Updated as per http://www.pybio.org/MACROGLOSSINAE.htm (Paraguay), November 2007
Updated as per personal communication with Vladimir Izersky (Peru: Junin: Coviriali, 662m, February), December 2008
Updated as per The Known Sphingidae of Costa Rica, November 2007
Updated as per personal communication with Jose Monzon (Guatemala); May 2009
Updated as per personal communication with Andres oscar Contrares (Pilar, Neembucu, Paraguay); May 2009
Updated as per AN ANNOTATED CHECKLIST OF THE SPHINGIDAE OF BOLIVIA, December 2009
Updated as per personal communication with Gregory Nielsen (Villavicencio, Meta, Colombia; February 24, 2011); March 24, 2011
Updated as per "A Hawk Moths fauna of southern Maranhão state, Brazil, ... "; NEVA: Jahrgang 34 Heft 3 November 2013; via Jean Haxaire; April 5, 2014
Updated as per personal communication with Sergio D. Ríos Díaz in CATÁLOGO DE LOS SPHINGIDAE (INSECTA: LEPIDOPTERA) DEPOSITADOS EN EL MUSEO NACIONAL DE HISTORIA NATURAL DEL PARAGUAY; sent to me in July 2014 by Sergio D. Ríos Díaz.
Updated as per personal communication with Ezequiel Bustos (Shilap revta. lepid. 43 (172) diciembre, 2015, 615-631 eISSN 2340-4078 ISSN 0300-5267), January 4, 2016
Updated as per personal communication with Ezequiel Bustos (Shilap revta. lepid. 43 (172) diciembre, 2015, 615-631 eISSN 2340-4078 ISSN 0300-5267), January 4, 2016
Phryxus caicus

Phryxus caicus


Phryxus caicus, Paraguay, PYBIO.

This site has been created by Bill Oehlke at oehlkew@islandtelecom.com
Comments, suggestions and/or additional information are welcomed by Bill.

TAXONOMY:

Family: Sphingidae, Latreille, 1802
Subfamily: Macroglossinae, Harris, 1839
Tribe: Dilophonotini, Burmeister, 1878
Genus: Phryxus Hubner, 1819 ...........
Species: caicus Cramer, 1777

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DISTRIBUTION:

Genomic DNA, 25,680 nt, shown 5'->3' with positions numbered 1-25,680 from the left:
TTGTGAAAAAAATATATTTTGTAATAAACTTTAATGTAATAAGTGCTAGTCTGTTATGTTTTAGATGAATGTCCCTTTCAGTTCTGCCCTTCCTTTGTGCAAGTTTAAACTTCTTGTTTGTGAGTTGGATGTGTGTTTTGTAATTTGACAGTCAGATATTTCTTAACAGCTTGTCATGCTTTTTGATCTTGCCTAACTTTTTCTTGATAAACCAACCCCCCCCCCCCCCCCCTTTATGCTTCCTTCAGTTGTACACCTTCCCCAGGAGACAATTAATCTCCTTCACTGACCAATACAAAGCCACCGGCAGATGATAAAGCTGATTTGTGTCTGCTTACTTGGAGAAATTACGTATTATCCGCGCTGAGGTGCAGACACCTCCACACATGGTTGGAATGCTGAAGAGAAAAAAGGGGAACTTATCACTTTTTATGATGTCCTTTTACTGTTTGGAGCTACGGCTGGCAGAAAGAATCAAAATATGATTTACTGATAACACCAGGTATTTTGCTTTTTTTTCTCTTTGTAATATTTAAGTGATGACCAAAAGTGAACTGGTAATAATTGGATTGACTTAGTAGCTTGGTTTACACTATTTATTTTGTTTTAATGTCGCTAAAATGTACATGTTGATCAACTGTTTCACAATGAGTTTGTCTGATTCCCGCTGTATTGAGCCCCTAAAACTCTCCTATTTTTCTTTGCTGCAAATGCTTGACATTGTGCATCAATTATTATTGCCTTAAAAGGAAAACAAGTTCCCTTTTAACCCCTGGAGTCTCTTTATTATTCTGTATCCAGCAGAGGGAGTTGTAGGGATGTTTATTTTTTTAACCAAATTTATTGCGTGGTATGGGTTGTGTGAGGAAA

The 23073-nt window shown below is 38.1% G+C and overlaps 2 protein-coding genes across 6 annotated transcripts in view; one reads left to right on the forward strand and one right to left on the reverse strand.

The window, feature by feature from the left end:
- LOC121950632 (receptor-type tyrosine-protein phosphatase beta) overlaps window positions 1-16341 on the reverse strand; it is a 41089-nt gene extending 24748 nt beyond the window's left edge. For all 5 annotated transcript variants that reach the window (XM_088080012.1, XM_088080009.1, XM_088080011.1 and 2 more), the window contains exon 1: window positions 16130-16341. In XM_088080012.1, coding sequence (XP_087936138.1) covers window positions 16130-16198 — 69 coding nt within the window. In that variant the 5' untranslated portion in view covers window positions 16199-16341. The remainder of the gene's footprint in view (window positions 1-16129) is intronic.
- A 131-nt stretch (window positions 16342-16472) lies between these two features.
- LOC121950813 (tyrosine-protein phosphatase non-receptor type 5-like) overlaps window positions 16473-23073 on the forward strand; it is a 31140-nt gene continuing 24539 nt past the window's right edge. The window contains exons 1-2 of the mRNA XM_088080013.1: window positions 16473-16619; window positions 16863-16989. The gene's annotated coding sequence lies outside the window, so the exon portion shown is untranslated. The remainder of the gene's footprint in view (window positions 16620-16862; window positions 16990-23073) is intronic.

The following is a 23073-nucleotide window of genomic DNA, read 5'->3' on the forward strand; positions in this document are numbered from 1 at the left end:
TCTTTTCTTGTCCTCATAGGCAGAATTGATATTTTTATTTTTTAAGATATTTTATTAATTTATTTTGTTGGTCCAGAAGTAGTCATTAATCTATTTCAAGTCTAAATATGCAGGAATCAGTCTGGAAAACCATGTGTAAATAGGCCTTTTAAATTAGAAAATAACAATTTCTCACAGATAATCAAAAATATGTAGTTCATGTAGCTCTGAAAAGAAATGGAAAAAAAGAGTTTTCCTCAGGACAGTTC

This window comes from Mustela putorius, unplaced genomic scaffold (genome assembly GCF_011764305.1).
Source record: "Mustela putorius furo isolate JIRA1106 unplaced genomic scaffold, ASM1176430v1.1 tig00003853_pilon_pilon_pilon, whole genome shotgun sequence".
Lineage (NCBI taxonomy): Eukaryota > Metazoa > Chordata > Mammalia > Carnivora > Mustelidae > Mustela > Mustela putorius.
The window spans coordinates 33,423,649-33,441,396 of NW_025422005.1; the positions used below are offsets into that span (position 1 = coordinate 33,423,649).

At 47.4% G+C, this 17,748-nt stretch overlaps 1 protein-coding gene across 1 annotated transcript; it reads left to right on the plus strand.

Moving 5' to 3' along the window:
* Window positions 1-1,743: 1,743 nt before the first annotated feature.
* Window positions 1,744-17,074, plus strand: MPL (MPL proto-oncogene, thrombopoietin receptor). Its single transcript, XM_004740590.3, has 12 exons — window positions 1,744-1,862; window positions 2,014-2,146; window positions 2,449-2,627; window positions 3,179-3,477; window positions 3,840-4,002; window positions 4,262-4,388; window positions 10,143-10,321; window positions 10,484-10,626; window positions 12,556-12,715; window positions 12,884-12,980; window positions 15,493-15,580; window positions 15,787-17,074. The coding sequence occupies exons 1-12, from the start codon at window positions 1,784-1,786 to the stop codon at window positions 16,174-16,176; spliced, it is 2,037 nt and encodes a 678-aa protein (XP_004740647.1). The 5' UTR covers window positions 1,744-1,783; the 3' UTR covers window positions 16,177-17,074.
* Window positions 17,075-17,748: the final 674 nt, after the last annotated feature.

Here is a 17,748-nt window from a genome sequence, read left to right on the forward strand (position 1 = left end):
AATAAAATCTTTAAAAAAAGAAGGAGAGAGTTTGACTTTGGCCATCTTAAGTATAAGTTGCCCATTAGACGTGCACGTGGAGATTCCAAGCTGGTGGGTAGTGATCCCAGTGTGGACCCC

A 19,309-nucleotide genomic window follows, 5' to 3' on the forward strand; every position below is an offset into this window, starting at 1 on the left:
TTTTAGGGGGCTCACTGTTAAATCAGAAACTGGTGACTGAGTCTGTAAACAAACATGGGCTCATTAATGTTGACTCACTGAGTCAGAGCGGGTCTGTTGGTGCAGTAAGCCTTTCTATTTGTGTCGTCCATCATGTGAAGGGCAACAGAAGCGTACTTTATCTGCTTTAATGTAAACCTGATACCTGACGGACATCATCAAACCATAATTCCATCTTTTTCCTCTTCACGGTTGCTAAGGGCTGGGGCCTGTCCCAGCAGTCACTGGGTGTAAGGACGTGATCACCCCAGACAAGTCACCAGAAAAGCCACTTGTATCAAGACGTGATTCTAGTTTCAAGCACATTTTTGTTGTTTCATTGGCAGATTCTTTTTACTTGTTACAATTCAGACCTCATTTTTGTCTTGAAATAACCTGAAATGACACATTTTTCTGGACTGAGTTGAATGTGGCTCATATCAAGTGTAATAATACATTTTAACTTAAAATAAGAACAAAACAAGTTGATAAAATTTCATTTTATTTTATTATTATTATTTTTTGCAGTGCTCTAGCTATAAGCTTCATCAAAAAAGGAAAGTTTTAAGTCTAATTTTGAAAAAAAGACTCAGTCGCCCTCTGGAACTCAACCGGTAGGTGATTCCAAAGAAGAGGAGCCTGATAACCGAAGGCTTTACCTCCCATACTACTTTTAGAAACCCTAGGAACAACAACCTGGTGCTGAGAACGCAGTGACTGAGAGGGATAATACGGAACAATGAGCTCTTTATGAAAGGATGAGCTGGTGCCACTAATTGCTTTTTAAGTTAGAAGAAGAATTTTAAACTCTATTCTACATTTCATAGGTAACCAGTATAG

The Caicus sphinx, Phryxus caicus (wingspan: 2 3/4 - 3 1/4 inches (7 - 8.3 cm)), flies from southern
Brazil: southern Maranhao;
Paraguay: Asuncion, Misiones, Boqueron, Presidente Hayes, San Pedro, Canindeyu, Alto Parana, Central, Cordillera, Paraguari, Guaira, and probably Caaguazu and Neembucu (AOC);
Bolivia: Beni, Santa Cruz (350-1700m); and
northeastern Argentina: Buenos Aires, Corrientes, Formosa, Misiones; through Central America and north to Arizona and southern Florida. Surinam is the specimen type locality. It is also recorded in
Venezuela; and
Colombia: Meta: Villavicencio;
and it probably flies throughout Central America.

The abdomen of the Caicus sphinx has distinct black and tan bands. The upperside of the forewing is brown with a tan band along the inner margin and a thin tan streak in the middle of the wing. The upperside of the hindwing is red-orange with short black bands along the veins at the outer margin. Phryxus caicus (above-right), December 23, 2005, Misiones Province, near Puerto Iguazu, near light at night, courtesy of Oz Rittner.

Phryxus caicus, Villavicencio, Meta, Colombia,
Km 13 via Acacias, 04°03’55.0 N 073°41’87.0 W
66mm, LFW=31mm, February 24, 2011, 500m, courtesy of Gregory Nielsen.

FLIGHT TIMES:

There are at least two flights in Florida, from January-March and July-September. In Costa Rica moths have been taken in April, June-July and September through January. Gregory Nielsen reports a February flight in Meta, Colombia. In northeastern Argentina there is at least one flight in December.

Sergio Rios Diaz confirms flights in Paraguay in January-February-March and May.

ECLOSION:

Moths eclose from pupae in fine silk cocoons spun up amongst leaf litter.

Phryxus caicus male courtesy of Dan Janzen.

Phryxus caicus female courtesy of Dan Janzen.

SCENTING AND MATING:

Females call in the males with a pheromone released from a gland at the tip of the abdomen. Adults nectar at flowers, including Asystasia gangetica at dusk.

Phryxus caicus Villavicencio, Meta, Colombia,
November 3, 2014, 500m, courtesy of Gregory Nielsen.

EGGS, LARVAE, PUPAE:

Larvae feed on Mesechites trifida and probably on other members of the Apocynaceae (Dogbane family: Echites). In Florida larvae have been reported on mangrove rubber vine (Rhabdadenia biflora). Carica papaya serves as a larval host in Brazil.

Moths emerge in as few as fourteen days after pupation from a cocoon of very fine silk spun among leaf litter.

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